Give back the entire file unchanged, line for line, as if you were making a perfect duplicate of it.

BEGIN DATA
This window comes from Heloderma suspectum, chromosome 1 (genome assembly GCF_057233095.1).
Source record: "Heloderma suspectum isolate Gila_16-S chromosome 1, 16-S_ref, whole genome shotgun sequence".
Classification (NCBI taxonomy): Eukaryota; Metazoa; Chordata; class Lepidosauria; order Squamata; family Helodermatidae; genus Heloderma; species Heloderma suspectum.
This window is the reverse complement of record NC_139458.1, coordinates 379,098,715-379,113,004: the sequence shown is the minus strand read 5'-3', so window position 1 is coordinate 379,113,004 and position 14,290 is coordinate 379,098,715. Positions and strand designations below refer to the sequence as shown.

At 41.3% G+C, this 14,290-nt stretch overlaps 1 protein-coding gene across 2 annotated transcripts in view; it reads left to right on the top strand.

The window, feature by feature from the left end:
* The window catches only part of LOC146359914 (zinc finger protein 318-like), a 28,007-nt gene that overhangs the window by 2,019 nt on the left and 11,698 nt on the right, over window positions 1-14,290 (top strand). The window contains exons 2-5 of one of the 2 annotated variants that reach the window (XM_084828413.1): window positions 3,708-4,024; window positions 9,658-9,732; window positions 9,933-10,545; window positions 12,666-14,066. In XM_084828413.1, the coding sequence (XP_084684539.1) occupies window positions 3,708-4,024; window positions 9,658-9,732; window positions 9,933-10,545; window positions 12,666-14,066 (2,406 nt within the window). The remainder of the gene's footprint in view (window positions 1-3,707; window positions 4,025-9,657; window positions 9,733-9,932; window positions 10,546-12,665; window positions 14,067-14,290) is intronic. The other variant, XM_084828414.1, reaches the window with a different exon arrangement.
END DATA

This window comes from Heloderma suspectum, chromosome 1 (genome assembly GCF_057233095.1).
Source record: "Heloderma suspectum isolate Gila_16-S chromosome 1, 16-S_ref, whole genome shotgun sequence".
Classification (NCBI taxonomy): Eukaryota; Metazoa; Chordata; class Lepidosauria; order Squamata; family Helodermatidae; genus Heloderma; species Heloderma suspectum.
This window is the reverse complement of record NC_139458.1, coordinates 379,098,715-379,113,004: the sequence shown is the minus strand read 5'-3', so window position 1 is coordinate 379,113,004 and position 14,290 is coordinate 379,098,715. Positions and strand designations below refer to the sequence as shown.

At 41.3% G+C, this 14,290-nt stretch overlaps 1 protein-coding gene across 2 annotated transcripts in view; it reads left to right on the top strand.

The window, feature by feature from the left end:
* The window catches only part of LOC146359914 (zinc finger protein 318-like), a 28,007-nt gene that overhangs the window by 2,019 nt on the left and 11,698 nt on the right, over window positions 1-14,290 (top strand). The window contains exons 2-5 of one of the 2 annotated variants that reach the window (XM_084828413.1): window positions 3,708-4,024; window positions 9,658-9,732; window positions 9,933-10,545; window positions 12,666-14,066. In XM_084828413.1, the coding sequence (XP_084684539.1) occupies window positions 3,708-4,024; window positions 9,658-9,732; window positions 9,933-10,545; window positions 12,666-14,066 (2,406 nt within the window). The remainder of the gene's footprint in view (window positions 1-3,707; window positions 4,025-9,657; window positions 9,733-9,932; window positions 10,546-12,665; window positions 14,067-14,290) is intronic. The other variant, XM_084828414.1, reaches the window with a different exon arrangement.